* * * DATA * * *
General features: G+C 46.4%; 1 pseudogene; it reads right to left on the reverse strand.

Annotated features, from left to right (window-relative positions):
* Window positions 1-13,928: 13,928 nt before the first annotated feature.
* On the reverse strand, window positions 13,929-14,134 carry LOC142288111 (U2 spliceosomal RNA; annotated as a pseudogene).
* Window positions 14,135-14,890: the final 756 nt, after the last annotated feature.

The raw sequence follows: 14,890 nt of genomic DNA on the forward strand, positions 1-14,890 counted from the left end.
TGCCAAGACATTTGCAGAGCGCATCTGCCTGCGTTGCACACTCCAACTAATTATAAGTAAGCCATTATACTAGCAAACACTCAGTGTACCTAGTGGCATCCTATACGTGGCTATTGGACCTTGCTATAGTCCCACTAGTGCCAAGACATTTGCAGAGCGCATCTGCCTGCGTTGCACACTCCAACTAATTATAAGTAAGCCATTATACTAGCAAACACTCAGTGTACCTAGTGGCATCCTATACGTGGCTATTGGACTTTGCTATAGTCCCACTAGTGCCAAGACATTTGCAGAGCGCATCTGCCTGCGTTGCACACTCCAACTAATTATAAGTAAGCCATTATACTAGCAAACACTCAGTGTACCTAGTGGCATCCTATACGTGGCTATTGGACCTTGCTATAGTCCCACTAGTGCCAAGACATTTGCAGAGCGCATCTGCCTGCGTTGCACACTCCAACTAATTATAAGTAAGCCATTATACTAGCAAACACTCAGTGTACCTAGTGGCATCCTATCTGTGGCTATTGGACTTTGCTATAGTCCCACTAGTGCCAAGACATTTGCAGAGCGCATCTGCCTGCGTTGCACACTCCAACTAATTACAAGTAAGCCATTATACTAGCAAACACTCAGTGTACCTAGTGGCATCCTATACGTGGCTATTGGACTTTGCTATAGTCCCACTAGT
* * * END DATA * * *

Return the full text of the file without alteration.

General features: G+C 46.4%; 1 pseudogene; it reads right to left on the reverse strand.

Annotated features, from left to right (window-relative positions):
* Window positions 1-13,928: 13,928 nt before the first annotated feature.
* On the reverse strand, window positions 13,929-14,134 carry LOC142288111 (U2 spliceosomal RNA; annotated as a pseudogene).
* Window positions 14,135-14,890: the final 756 nt, after the last annotated feature.

The raw sequence follows: 14,890 nt of genomic DNA on the forward strand, positions 1-14,890 counted from the left end.
TGCCAAGACATTTGCAGAGCGCATCTGCCTGCGTTGCACACTCCAACTAATTATAAGTAAGCCATTATACTAGCAAACACTCAGTGTACCTAGTGGCATCCTATACGTGGCTATTGGACCTTGCTATAGTCCCACTAGTGCCAAGACATTTGCAGAGCGCATCTGCCTGCGTTGCACACTCCAACTAATTATAAGTAAGCCATTATACTAGCAAACACTCAGTGTACCTAGTGGCATCCTATACGTGGCTATTGGACTTTGCTATAGTCCCACTAGTGCCAAGACATTTGCAGAGCGCATCTGCCTGCGTTGCACACTCCAACTAATTATAAGTAAGCCATTATACTAGCAAACACTCAGTGTACCTAGTGGCATCCTATACGTGGCTATTGGACCTTGCTATAGTCCCACTAGTGCCAAGACATTTGCAGAGCGCATCTGCCTGCGTTGCACACTCCAACTAATTATAAGTAAGCCATTATACTAGCAAACACTCAGTGTACCTAGTGGCATCCTATCTGTGGCTATTGGACTTTGCTATAGTCCCACTAGTGCCAAGACATTTGCAGAGCGCATCTGCCTGCGTTGCACACTCCAACTAATTACAAGTAAGCCATTATACTAGCAAACACTCAGTGTACCTAGTGGCATCCTATACGTGGCTATTGGACTTTGCTATAGTCCCACTAGT